The oldest part of the Spånga Church origins from the time period 1175-1200. Large reconstructions and enhancements took place during the 14th century and the 15th century. Baron Gustaf Bonde (1620-1667), owner of the nearby Hässelby castle, made considerable donations to the church. After his death a grave choir, drawn by the architect Nicodemus Tessin the Elder, was attached as a continuation of the church, in which he and his descendants are buried. The church was latest renovated 1953–1955.
The church also contains other historical monuments, such as several fresco paintings from the Middle Ages. The first church paintings are probably from the 14th century, when the long nave was built. These were mostly abstract decorations, geometrical patterns and ornaments. Paintings from the early 15th century are interpreted as biblical motives from the Old Testament, the prophets Elijah and Elisha, but with landscape, houses, clothing and tools common at the time of painting.
There is a granite rune stone, dated from the Viking era, standing outside the church. On one side the stone has an runic inscription within bands with an interior Christian cross design, and on the other side it has a second cross. It is classified as being carved in runestone style RAK, which is the oldest style.References:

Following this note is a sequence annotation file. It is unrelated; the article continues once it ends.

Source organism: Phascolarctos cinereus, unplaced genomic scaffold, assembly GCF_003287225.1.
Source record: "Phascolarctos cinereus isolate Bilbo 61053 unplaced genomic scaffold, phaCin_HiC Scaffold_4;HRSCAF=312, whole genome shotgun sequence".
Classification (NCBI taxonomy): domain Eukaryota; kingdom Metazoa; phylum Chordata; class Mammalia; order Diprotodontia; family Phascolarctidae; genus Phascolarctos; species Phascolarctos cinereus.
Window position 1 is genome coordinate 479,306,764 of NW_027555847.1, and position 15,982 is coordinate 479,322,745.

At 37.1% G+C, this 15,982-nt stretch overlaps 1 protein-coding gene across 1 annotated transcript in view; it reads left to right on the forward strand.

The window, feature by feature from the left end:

Roman Walls of Lugo are an exceptional architectural, archaeological and constructive legacy of Roman engineering, dating from the 3rd and 4th centuries AD. The Walls are built of internal and external stone facings of slate with some granite, with a core filling of a conglomerate of slate slabs and worked stone pieces from Roman buildings, interlocked with lime mortar.
Their total length of 2117 m in the shape of an oblong rectangle occupies an area of 1.68 ha. Their height varies between 8 and 10 m, with a width of 4.2 m, reaching 7 m in some specific points. The walls still contain 85 external towers, 10 gates (five of which are original and five that were opened in modern times), four staircases and two ramps providing access to the walkway along the top of the walls, one of which is internal and the other external. Each tower contained access stairs leading from the intervallum to the wall walk of town wall, of which a total of 21 have been discovered to date.
The defences of Lugo are the most complete and best preserved example of Roman military architecture in the Western Roman Empire.
Despite the renovation work carried out, the walls conserve their original layout and the construction features associated with their defensive purpose, with walls, battlements, towers, fortifications, both modern and original gates and stairways, and a moat.
Since they were built, the walls have defined the layout and growth of the city, which was declared a Historical-Artistic Ensemble in 1973, forming a part of it and becoming an emblematic structure that can be freely accessed to walk along. The local inhabitants and visitors alike have used them as an area for enjoyment and as a part of urban life for centuries.
The fortifications were added to UNESCO"s World Heritage List in late 2000 and are a popular tourist attraction.